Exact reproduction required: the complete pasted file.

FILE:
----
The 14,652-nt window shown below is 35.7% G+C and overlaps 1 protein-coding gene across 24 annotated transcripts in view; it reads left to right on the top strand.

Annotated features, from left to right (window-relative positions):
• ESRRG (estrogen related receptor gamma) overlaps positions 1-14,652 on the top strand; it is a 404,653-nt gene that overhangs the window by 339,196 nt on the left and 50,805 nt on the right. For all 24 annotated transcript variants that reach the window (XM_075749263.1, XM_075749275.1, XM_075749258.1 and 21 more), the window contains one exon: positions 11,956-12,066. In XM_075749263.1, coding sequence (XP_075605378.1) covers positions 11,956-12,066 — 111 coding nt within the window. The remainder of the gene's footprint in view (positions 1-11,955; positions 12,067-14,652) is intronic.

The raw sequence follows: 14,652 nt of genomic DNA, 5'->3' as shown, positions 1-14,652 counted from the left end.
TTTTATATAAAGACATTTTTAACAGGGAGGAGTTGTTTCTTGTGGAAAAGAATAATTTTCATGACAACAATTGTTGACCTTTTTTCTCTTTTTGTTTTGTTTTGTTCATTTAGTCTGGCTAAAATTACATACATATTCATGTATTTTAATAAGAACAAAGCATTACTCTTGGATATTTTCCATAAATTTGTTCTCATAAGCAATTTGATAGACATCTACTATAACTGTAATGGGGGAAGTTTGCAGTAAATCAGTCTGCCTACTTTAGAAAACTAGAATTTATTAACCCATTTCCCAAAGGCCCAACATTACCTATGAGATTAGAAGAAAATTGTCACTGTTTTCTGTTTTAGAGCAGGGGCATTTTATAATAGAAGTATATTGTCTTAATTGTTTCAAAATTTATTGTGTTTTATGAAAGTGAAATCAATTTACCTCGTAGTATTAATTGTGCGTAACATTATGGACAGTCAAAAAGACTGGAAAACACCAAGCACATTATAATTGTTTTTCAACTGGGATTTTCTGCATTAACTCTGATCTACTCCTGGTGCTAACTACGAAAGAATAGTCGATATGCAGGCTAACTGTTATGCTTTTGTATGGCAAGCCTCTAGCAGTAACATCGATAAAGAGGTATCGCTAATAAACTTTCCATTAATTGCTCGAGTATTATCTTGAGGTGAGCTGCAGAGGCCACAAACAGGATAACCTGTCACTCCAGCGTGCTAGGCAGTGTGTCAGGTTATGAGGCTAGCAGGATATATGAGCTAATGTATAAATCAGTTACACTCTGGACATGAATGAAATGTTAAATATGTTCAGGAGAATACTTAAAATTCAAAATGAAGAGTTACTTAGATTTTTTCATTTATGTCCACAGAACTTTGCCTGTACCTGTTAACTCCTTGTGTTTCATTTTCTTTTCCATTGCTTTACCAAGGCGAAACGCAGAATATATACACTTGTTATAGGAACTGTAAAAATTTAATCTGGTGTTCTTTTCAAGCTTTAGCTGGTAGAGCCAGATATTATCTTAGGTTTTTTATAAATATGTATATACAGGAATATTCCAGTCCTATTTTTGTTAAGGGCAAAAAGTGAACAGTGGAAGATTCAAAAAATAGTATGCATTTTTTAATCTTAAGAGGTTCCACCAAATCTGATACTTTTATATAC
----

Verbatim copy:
The 14,652-nt window shown below is 35.7% G+C and overlaps 1 protein-coding gene across 24 annotated transcripts in view; it reads left to right on the top strand.

Annotated features, from left to right (window-relative positions):
• ESRRG (estrogen related receptor gamma) overlaps positions 1-14,652 on the top strand; it is a 404,653-nt gene that overhangs the window by 339,196 nt on the left and 50,805 nt on the right. For all 24 annotated transcript variants that reach the window (XM_075749263.1, XM_075749275.1, XM_075749258.1 and 21 more), the window contains one exon: positions 11,956-12,066. In XM_075749263.1, coding sequence (XP_075605378.1) covers positions 11,956-12,066 — 111 coding nt within the window. The remainder of the gene's footprint in view (positions 1-11,955; positions 12,067-14,652) is intronic.

The raw sequence follows: 14,652 nt of genomic DNA, 5'->3' as shown, positions 1-14,652 counted from the left end.
TTTTATATAAAGACATTTTTAACAGGGAGGAGTTGTTTCTTGTGGAAAAGAATAATTTTCATGACAACAATTGTTGACCTTTTTTCTCTTTTTGTTTTGTTTTGTTCATTTAGTCTGGCTAAAATTACATACATATTCATGTATTTTAATAAGAACAAAGCATTACTCTTGGATATTTTCCATAAATTTGTTCTCATAAGCAATTTGATAGACATCTACTATAACTGTAATGGGGGAAGTTTGCAGTAAATCAGTCTGCCTACTTTAGAAAACTAGAATTTATTAACCCATTTCCCAAAGGCCCAACATTACCTATGAGATTAGAAGAAAATTGTCACTGTTTTCTGTTTTAGAGCAGGGGCATTTTATAATAGAAGTATATTGTCTTAATTGTTTCAAAATTTATTGTGTTTTATGAAAGTGAAATCAATTTACCTCGTAGTATTAATTGTGCGTAACATTATGGACAGTCAAAAAGACTGGAAAACACCAAGCACATTATAATTGTTTTTCAACTGGGATTTTCTGCATTAACTCTGATCTACTCCTGGTGCTAACTACGAAAGAATAGTCGATATGCAGGCTAACTGTTATGCTTTTGTATGGCAAGCCTCTAGCAGTAACATCGATAAAGAGGTATCGCTAATAAACTTTCCATTAATTGCTCGAGTATTATCTTGAGGTGAGCTGCAGAGGCCACAAACAGGATAACCTGTCACTCCAGCGTGCTAGGCAGTGTGTCAGGTTATGAGGCTAGCAGGATATATGAGCTAATGTATAAATCAGTTACACTCTGGACATGAATGAAATGTTAAATATGTTCAGGAGAATACTTAAAATTCAAAATGAAGAGTTACTTAGATTTTTTCATTTATGTCCACAGAACTTTGCCTGTACCTGTTAACTCCTTGTGTTTCATTTTCTTTTCCATTGCTTTACCAAGGCGAAACGCAGAATATATACACTTGTTATAGGAACTGTAAAAATTTAATCTGGTGTTCTTTTCAAGCTTTAGCTGGTAGAGCCAGATATTATCTTAGGTTTTTTATAAATATGTATATACAGGAATATTCCAGTCCTATTTTTGTTAAGGGCAAAAAGTGAACAGTGGAAGATTCAAAAAATAGTATGCATTTTTTAATCTTAAGAGGTTCCACCAAATCTGATACTTTTATATAC